11. Demoll R (1918) Der Flug der Insekten und Vögel, vol. 69. Jena, G FischerGoogle Scholar
  12. Demoll R (1919) Zuschriften an die Herausgeber. Der Flug der Insekten und der Vögel. Die Naturwissenschaften 27:480–482CrossRefGoogle Scholar
  13. Dickinson MH, Götz KG (1996) The wake dynamics and flight forces of the fruit fly Drosophila melanogaster. J Exp Biol 199:2085–2104Google Scholar
  14. Dickinson MH, Lehmann F-O, Sane SP (1999) Wing rotation and the aerodynamic basis of insect flight. Science 284:1954–1960CrossRefGoogle Scholar
  15. Dudley R, Ellington CP (1990) Mechanics of forward flight in bumblebees: I. Kinematics and morphology. J Exp Biol 148:19–52Google Scholar
  16. Ellington CP (1984) The aerodynamics of hovering insect flight. III. Kinematics. Phil Trans R Soc Lond B 305:41–78CrossRefGoogle Scholar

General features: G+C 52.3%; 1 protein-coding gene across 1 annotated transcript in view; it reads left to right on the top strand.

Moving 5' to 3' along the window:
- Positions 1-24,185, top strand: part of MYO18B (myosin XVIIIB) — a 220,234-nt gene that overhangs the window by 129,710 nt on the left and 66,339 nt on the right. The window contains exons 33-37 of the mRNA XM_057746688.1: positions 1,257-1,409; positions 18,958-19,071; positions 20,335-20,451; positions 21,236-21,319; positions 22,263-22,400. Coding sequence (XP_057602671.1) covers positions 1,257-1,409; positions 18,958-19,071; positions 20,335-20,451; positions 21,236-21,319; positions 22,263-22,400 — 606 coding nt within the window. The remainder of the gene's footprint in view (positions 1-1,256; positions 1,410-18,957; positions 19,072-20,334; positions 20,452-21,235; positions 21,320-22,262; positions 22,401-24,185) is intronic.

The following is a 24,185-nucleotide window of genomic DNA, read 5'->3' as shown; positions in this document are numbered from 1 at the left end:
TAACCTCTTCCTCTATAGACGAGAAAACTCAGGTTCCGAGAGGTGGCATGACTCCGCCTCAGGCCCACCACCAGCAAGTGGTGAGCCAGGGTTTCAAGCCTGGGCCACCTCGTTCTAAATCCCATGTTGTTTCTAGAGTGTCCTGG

17. Ellington CP, van den Berg C, Willmott AP, Thomas ALR (1996) Leading-edge vortices in insect flight. Nature 384:626–630CrossRefGoogle Scholar
  18. Grodnitsky DL, Morozov PP (1993) Vortex formation during tethered flight of functionally and morphologically two-winged insects, including evolutionary considerations on insect flight. J Exp Biol 182:11–40Google Scholar
  19. Hedenstrom A, Johansson LC, Wolf M, von Busse R, Winter Y, Spedding GR (2007) Bat flight generates complex aerodynamic tracks. Science 316:894–897CrossRefGoogle Scholar
  20. Hoff W (1919) Der Flug der Insekten und der Vögel. Die Naturwissenschaften 10:162–169Google Scholar
  21. Kokshaysky NV (1979) Tracing the wake of a flying bird. Nature 279:146–148CrossRefGoogle Scholar
  22. Lehmann FO (2004) The mechanisms of lift enhancement in insect flight. Naturwissenschaften 91:101–122CrossRefGoogle Scholar
  23. Lehmann FO, Sane SP, Dickinson M (2005) The aerodynamic effects of wing-wing interaction in flapping insect wings. J Exp Biol 208:3075–3092CrossRefGoogle Scholar